Thoughts on myAOL

I know what you're thinking. Paul writing about an AOL product is the equivalent of pigs flying or renting a studio in San Francisco for under 1000/month. There are a number of reasons you might not approve of AOL's tactics but for now I'll put that behind me and post my thoughts about AOL's attempt to break their 1990's stigma with cutting-edge personalized web services, collectively dubbed myAOL. First off, you can login to myAOL with your AOL Instant Messenger account info, so chances are you can start using it immediately.

myAOL myPage

At first glance, I wrote off myAOL as another startpage service (competitors: Google IG, Netvibes, Pageflakes, Webwag, Yourminis and 42 more). Frank Gruber, myAOL Product Manager and huge tech blogger himself, assured me there was more to it, so I took his challenge.

myAOL is divided into three main sections: myPage, Mgnet and Favorites. myPage is the personalized homepage portion of myAOL, Mgnet (pronounced "Magnet") is an unrivaled visual content discovery and recommendations engine. Finally, Favorites is your typical feed reader and bookmarking service with a feature called Mix & Share that lets you share a public page of your bookmarked posts (think Google Reader's Shared Items).

If you've ever used a customizable startpage before, you know how to use myPage. You can add content modules for things that interest you by browsing their comprehensive modules gallery. On the downside, myPage has a big advertisement block that you can't do anything about. You can also create additional pages on myAOL.

Mgnet is by far the most interesting and promising of the three myAOL services. It initially shows you with a page of images relating to different categories of news (motorsports, food, pets, et cetera), which you select to teach Mgnet your interests. After that, Mgnet will present you with relevant news that you can rate with a thumbs up or thumbs down.

myAOL Mgnet
myAOL Mgnet

Over time Mgnet will fetch you exactly the type of content you indulge in, or at least that is the idea behind it. If ever you should get tired of looking at your own personalized news you can jump over to the "What's Hot" section for general, popular news items. Mgnet is filled with animations, an engaging graphic-over-textual content presentation system and is backed by an exemplary concept.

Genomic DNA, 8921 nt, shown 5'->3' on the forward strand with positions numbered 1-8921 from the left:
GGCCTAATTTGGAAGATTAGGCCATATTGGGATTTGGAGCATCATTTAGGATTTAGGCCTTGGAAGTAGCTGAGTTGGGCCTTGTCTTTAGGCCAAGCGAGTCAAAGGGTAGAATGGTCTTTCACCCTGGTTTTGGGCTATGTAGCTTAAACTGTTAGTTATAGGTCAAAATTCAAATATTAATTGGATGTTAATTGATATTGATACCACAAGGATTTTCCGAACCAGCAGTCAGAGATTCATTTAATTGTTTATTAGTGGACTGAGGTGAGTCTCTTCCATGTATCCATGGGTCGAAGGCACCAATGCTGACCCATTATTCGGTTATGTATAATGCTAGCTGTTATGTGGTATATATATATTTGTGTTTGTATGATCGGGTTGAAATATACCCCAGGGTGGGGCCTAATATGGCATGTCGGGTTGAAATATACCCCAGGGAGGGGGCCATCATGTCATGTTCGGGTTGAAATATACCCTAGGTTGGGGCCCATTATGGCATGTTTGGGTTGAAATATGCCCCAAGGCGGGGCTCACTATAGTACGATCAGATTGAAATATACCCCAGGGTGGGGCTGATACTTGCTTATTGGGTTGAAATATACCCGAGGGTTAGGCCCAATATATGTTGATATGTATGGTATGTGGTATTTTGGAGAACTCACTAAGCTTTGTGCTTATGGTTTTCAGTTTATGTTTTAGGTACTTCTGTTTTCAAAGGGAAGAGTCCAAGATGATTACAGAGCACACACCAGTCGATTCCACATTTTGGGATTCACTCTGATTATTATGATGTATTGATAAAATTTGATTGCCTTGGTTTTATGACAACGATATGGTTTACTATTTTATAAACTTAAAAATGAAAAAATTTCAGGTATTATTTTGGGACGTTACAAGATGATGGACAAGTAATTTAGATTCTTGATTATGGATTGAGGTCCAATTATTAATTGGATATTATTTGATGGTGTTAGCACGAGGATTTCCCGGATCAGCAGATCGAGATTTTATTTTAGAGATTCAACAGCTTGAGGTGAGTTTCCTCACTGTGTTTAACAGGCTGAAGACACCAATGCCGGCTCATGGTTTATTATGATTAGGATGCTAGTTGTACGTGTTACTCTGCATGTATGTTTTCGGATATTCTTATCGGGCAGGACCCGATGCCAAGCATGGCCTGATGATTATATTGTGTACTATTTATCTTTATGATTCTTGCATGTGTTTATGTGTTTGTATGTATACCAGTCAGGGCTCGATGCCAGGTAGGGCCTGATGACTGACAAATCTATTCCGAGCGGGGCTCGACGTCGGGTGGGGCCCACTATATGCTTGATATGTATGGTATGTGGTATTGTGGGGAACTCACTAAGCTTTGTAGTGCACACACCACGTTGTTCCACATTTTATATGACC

myAOL Mgnet

As always, there is room for improvement. I feel the interface is lacking in terms of content density. A lot of space is consumed but not much content being displayed in that space. For example, clicking on a headline image loads related stories in a framed pane where I can only see about 5 stories. The thumbs up/down and save icons take up considerable space and I think the interface could be tweaked to show more. But then again, AOL's user base isn't known for being overly tech-savvy, so maybe this is better? If I were to use Mgnet daily, I would like a list-style view similar to GMail with a truncated content preview.

Here's what I think of myAOL overall: Personalized pages is a saturated market and myAOL wouldn't survive if they didn't bundle in some other interesting services. myPage and Favorites don't offer much innovation from their competition but I love where Mgnet is headed and think AOL should devote more time into building it out. All three services could benefit from some UI tweaks as the lack of adequate content density turns me away from considering things like Favorites a viable feed reader. When a user has hundreds of feeds to read, it would be nice if that user could view more than 5 headlines at a time.

Do you have any experience with the recently launched myAOL? What are your thoughts?